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Free Tools to Support the Science and Math Connection

By: Judy Zorfass and PowerUp WHAT WORKS

Introduction

A professional learning community (PLC) that meets regularly is ready to focus their attention to the math/science connection. They want to deepen their growing knowledge base about technology integration. See their previous discussions based on exploring PowerUp What Works:

In advance of their meeting, Arayle, Caroline, and Michael each selected something different to review in PowerUp’s Supporting Science Strategy Guide:

Let’s following their conversation over a three-week period.

Meeting Week 1

Caroline started off, “The Lesson in Action I read focused on a Grade 5 class engaged in a science unit. The learning objective was for students to graph data on the coordinate plane and use the graph to analyze the data. The teacher introduced different graphing tools to create a data visualization: Shodor Interactive Scatter Plots and Desmos Graphing Calculator”.

“I’d like to check out other graphing tools. The more tools I know about, the better I am able to match tools to the abilities and needs of my struggling students,” said Michael.

Arayle, quickly checking the PowerUp blogs, held up her tablet to show them a blog titled, “Graphing and Charting Tools to Meet Diverse Student Needs.” “I’ll email the link to you.”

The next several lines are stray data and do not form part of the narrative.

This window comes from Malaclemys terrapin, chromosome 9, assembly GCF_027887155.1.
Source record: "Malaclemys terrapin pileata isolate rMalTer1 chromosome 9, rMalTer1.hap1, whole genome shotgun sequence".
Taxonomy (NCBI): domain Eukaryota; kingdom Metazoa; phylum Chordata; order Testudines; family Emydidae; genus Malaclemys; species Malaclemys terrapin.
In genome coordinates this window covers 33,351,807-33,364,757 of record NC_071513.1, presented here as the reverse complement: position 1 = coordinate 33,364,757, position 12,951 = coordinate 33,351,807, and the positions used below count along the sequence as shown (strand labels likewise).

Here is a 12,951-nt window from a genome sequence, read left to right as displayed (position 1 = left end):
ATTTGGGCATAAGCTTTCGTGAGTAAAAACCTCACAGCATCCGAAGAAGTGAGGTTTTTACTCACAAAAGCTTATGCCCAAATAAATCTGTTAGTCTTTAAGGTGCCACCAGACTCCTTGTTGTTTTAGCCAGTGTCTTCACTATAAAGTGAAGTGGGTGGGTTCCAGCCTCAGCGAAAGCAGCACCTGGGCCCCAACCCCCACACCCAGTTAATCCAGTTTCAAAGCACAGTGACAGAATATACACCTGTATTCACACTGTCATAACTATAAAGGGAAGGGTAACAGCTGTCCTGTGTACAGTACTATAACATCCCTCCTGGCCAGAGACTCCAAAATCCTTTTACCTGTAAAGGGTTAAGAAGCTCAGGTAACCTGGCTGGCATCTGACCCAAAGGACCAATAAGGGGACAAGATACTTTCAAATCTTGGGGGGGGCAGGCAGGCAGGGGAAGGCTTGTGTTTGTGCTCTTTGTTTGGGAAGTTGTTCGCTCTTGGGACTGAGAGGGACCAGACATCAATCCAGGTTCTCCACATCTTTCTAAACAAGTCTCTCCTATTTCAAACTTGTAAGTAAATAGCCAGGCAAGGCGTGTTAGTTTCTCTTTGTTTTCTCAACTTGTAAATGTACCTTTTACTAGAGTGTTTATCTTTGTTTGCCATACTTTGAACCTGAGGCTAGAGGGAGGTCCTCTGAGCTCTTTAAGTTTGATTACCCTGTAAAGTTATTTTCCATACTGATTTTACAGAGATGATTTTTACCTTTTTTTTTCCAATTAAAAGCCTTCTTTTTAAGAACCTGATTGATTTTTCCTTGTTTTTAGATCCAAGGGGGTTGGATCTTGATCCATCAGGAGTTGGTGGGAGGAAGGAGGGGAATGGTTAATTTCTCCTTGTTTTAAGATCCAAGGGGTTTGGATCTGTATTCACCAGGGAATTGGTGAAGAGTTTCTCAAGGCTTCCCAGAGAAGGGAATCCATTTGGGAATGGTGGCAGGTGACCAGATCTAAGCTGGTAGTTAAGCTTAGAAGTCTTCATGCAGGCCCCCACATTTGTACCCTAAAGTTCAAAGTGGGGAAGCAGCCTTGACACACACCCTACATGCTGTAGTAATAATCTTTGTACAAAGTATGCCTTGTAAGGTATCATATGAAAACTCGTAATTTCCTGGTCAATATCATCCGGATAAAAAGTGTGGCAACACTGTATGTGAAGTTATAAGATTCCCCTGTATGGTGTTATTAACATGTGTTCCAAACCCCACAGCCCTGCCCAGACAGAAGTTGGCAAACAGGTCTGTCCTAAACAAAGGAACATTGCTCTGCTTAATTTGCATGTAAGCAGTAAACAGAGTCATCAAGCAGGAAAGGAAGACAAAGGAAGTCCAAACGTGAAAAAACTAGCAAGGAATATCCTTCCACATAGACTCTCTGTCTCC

Before the meeting ended, Michael made a request, “Next time, let’s explore ways to link math and science concepts using ‘real life’ examples.” Everyone agreed.

Meeting Week 2

Standing at the interactive whiteboard with his colleagues gathered around, Michael navigated to the Tech Matters blog, “Perspective from the Field: What is the value of virtual field trips?”

Arayle asked Michael to click on the link to “Ten of the best virtual field trips.”

Using their tablets, each teacher further explored the treasure trove of field trips that could easily link math and science.

Caroline gravitated to Polar Huskies. “Look, here are powerful sled dogs crossing the Artic. There’s also ways my students can learn about research projects that explore natural and social sciences. My kids will love this,” she told the others.

The website, “Take a Virtual Field Trip to the Moon,” caught Michael’s attention. “We are just about to start a unit on astrology. How cool is this? I can even use the moon tracking chart they provide.”

Arayle added, “That’s great for your 4th graders. Here’s something a bit more sophisticated for my 6th graders, “Solar System Math.”

It’s a series of lessons focusing on measurement, unit conversion, ratio and proportion, scale, data analysis, and data representation. It’s perfect.”

“Next time, let’s dig deeper into evidence-based math practices that are particularly relevant to using these online resources science with our struggling students,” suggested Caroline.

Meeting Week 3

Each of the members of our PLC team had reviewed the Teaching Strategy for a different math practice:

When Arayle convened the meeting, the three teachers had much to share about tech tools and practices. They hey began to laugh when all three wanted to talk about the short video, “Virtual Manipulatives” since they had all found that so helpful in thinking about inquiry-based, hands-on science and math.

“With the end of the school year quickly approaching, this is our last meeting until the fall,” Michael reminded the group. ‘Let’s continue exploring PowerUp over the summer and email each other with ideas for good teaching and tech tools.”

Judith Zorfass, Principle Investigator, PowerUp WHAT WORKS Tracy Gray, Project Director, PowerUp WHAT WORKS Contributor: Caroline Martin, Research Assistant, PowerUp WHAT WORKS